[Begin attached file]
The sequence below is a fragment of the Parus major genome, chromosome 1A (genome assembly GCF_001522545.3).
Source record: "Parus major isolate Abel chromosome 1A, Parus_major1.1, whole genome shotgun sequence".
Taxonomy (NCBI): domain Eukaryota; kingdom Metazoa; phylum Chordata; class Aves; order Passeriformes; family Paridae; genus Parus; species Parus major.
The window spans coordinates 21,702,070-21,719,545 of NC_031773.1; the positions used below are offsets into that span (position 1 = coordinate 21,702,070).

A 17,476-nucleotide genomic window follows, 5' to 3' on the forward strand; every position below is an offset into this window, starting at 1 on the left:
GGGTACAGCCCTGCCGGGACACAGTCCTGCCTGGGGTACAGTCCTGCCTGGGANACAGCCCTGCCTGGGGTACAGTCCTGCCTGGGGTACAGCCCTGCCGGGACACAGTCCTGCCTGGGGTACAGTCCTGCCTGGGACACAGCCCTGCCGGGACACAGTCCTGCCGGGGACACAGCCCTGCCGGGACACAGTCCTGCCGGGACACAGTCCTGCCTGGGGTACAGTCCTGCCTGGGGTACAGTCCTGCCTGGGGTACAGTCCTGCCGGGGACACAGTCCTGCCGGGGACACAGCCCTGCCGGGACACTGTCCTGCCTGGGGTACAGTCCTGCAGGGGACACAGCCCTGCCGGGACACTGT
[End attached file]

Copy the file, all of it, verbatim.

The sequence below is a fragment of the Parus major genome, chromosome 1A (genome assembly GCF_001522545.3).
Source record: "Parus major isolate Abel chromosome 1A, Parus_major1.1, whole genome shotgun sequence".
Taxonomy (NCBI): domain Eukaryota; kingdom Metazoa; phylum Chordata; class Aves; order Passeriformes; family Paridae; genus Parus; species Parus major.
The window spans coordinates 21,702,070-21,719,545 of NC_031773.1; the positions used below are offsets into that span (position 1 = coordinate 21,702,070).

A 17,476-nucleotide genomic window follows, 5' to 3' on the forward strand; every position below is an offset into this window, starting at 1 on the left:
GGGTACAGCCCTGCCGGGACACAGTCCTGCCTGGGGTACAGTCCTGCCTGGGANACAGCCCTGCCTGGGGTACAGTCCTGCCTGGGGTACAGCCCTGCCGGGACACAGTCCTGCCTGGGGTACAGTCCTGCCTGGGACACAGCCCTGCCGGGACACAGTCCTGCCGGGGACACAGCCCTGCCGGGACACAGTCCTGCCGGGACACAGTCCTGCCTGGGGTACAGTCCTGCCTGGGGTACAGTCCTGCCTGGGGTACAGTCCTGCCGGGGACACAGTCCTGCCGGGGACACAGCCCTGCCGGGACACTGTCCTGCCTGGGGTACAGTCCTGCAGGGGACACAGCCCTGCCGGGACACTGT